Regular dental check ups are vital for maintaining the health of your teeth and gums, and can also be instrumental in diagnosing and treating other oral health problems. A dental health appointment every six months is the best way to keep on top of your dental hygiene regimen and stay ahead of any problems that may be developing.
While many people only visit the dentist after they develop a toothache, break or lose a tooth, scheduling regular dental health appointments can help to stop these problems before they even begin. Dental problems may also be an indicator or cause of other, more serious health issues, so having a healthy mouth and good oral hygiene is a good way of maintaining a healthy body.
What Happens in a Dental Check Up?
A regular dental check up is made up of two parts; the check up itself and a cleaning, also known as a dental prophylaxis.
During the check up, the dentist will search your teeth for cavities both visually and with a probe. An X-ray may also be used to identify cavities between teeth. The exam also looks for instances of plaque and tartar build up as well as gum health as well as other oral health factors.
Plaque and Tartar
Plaque is a clear and sticky bacterial build up that grows in the mouth, most notably on teeth. When plaque hardens it becomes tartar and turns a shade of brown or pale yellow. Not only does this cause your teeth to become discoloured, the bacteria in plaque and tartar produce acid that can lead to tooth decay and other problems such as gingivitis and periodontitis.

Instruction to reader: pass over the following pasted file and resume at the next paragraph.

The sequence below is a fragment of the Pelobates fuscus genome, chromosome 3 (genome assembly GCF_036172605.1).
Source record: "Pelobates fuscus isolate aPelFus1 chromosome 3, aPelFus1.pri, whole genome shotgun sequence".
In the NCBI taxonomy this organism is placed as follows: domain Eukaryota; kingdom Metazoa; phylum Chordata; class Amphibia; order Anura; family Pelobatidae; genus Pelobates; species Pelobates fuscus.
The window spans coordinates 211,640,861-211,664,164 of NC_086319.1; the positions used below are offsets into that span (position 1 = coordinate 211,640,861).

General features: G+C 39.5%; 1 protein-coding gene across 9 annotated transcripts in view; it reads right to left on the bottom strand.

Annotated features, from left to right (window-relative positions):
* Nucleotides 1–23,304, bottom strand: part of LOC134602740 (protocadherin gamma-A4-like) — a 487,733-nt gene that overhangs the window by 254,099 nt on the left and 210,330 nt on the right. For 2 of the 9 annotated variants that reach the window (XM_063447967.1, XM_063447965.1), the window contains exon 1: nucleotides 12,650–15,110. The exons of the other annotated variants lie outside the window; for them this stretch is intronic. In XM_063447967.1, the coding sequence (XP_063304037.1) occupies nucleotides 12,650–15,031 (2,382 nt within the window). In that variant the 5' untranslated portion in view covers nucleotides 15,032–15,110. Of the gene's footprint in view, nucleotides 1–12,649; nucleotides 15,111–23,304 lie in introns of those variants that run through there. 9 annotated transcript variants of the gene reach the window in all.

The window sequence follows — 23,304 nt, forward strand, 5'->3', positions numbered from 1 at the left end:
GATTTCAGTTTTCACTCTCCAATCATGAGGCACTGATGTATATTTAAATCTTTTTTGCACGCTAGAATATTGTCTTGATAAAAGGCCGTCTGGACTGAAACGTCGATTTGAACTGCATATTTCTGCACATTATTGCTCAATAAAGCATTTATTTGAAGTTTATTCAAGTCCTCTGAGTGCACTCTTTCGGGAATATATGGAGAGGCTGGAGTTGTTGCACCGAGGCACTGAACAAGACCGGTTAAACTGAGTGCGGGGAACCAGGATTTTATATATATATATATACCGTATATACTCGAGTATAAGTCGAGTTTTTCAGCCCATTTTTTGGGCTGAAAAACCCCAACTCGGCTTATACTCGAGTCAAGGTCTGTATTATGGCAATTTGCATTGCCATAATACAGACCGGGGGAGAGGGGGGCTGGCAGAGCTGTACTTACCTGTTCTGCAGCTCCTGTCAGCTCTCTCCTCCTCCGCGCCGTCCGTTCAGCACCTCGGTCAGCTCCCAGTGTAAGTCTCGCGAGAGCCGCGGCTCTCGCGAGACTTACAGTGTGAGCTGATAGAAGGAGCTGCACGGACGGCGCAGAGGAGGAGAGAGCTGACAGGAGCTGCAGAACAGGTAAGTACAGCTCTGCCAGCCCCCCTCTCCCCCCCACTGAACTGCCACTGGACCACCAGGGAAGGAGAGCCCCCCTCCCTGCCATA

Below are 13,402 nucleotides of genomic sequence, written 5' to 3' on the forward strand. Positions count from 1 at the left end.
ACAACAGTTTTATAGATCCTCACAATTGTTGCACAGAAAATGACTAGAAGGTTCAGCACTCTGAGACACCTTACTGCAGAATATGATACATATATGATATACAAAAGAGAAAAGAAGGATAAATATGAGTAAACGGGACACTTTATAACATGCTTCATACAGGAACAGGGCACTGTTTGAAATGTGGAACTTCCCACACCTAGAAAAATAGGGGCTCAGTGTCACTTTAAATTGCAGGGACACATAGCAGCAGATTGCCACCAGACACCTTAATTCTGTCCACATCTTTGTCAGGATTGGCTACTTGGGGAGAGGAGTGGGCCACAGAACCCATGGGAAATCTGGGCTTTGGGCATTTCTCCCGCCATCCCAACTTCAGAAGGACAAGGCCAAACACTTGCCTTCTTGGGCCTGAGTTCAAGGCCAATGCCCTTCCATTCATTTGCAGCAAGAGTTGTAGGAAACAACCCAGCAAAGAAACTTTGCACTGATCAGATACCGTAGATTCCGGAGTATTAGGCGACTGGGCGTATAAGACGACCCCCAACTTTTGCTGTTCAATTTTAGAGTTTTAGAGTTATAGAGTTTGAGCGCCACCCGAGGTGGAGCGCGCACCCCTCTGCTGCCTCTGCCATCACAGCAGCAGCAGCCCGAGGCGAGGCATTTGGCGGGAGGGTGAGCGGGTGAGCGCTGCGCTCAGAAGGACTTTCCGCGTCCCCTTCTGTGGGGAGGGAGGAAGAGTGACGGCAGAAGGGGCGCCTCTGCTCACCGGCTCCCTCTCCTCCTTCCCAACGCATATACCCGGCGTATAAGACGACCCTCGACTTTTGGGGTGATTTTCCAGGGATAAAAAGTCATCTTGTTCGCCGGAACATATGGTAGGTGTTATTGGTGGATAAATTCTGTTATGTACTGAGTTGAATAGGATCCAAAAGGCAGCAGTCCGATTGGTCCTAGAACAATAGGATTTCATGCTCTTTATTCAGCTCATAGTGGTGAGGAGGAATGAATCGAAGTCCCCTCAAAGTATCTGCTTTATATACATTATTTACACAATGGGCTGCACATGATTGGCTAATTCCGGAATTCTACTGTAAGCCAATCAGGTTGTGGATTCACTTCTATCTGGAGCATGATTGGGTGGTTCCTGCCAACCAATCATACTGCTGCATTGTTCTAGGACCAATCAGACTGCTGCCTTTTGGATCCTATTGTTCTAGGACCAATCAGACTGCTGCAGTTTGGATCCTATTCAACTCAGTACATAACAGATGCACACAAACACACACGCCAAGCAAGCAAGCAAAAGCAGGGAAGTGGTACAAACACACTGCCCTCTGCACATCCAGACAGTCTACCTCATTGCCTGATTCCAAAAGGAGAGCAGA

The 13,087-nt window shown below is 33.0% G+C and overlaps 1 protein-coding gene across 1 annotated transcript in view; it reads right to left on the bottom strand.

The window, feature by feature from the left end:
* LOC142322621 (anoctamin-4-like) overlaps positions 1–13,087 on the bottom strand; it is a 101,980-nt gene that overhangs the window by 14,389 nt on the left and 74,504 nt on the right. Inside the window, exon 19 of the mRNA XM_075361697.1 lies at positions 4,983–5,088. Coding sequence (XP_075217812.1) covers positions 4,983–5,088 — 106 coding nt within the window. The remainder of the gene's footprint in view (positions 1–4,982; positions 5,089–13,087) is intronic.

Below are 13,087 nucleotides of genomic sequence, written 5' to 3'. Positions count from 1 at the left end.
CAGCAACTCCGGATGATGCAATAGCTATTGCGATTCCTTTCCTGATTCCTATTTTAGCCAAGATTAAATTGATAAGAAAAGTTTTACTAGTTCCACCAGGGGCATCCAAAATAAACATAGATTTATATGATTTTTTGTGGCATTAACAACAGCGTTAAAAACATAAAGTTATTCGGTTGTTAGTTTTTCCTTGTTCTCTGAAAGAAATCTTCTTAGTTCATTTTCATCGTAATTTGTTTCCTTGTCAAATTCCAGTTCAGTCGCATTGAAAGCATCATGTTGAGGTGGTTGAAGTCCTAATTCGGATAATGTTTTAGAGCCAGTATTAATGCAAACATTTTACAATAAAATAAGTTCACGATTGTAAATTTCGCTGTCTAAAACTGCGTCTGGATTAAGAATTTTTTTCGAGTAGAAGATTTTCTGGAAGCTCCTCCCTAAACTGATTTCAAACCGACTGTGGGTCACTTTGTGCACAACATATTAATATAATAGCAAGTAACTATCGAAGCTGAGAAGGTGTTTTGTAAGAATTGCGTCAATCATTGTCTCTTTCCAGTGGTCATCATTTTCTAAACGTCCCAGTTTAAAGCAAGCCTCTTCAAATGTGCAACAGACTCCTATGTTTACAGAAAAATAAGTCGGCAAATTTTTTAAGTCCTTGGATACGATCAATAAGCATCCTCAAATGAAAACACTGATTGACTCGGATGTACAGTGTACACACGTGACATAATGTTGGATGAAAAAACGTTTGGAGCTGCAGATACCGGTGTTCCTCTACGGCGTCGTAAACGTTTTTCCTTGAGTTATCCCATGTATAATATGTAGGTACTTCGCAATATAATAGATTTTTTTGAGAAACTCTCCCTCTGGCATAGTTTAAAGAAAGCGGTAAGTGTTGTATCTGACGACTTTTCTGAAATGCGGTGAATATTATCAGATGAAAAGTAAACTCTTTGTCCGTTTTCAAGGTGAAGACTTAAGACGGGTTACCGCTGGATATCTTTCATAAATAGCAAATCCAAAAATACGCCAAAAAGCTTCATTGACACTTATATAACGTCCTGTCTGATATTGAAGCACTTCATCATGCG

Teeth are covered in a hard, protective layer called enamel. When this wears away, through damage or tooth decay, a weakness is left in the surface of the tooth that can get progressively worse over time. Tooth decay and cavities are among the world’s most common medical problems. Cavities are caused by acid secreted by plaque bacteria and the risk of tooth decay can be increased by poor diet and dental hygiene.
A persistent toothache, sharp localised pain when eating or drinking something hot or cold, pain when biting down or visible holes can all be a clear indication of tooth decay. If left unchecked, a cavity can lead to tooth loss or infection.
Gingivitis and Periodontitis
Gingivitis is a form of gum disease that causes inflammation and redness in the gums. The most common form of gingivitis is caused by plaque build up between the gums and teeth. Symptoms of gingivitis include swollen and red gums, gums that are painful to the touch, bleeding after flossing or brushing and halitosis (bad breath).
A 2018 study showed that the bacteria responsible for gingivitis could migrate from the mouth to brain in mice and reproduced all the hallmarks of Alzheimer’s disease. More study needs to be done to prove a causal link between gingivitis and Alzheimer’s, but there is a chance that keeping your gums healthy can keep your brain healthy as well.
If left unchecked, gingivitis can become periodontitis, a condition that can lead to the gums pulling away from teeth leading to pain when eating and even tooth loss. Periodontitis and other gum diseases have been linked to an increased risk or heart disease, and bacteria from the mouth had commonly been found in the brains of stroke victims.
Even if gum disease is not the direct cause of a heart problem or stroke, gum health can be a good indicator of larger health problems with smoking, diabetes and HIV/Aids, for example, impacting dental health and increasing the risk of serious disease.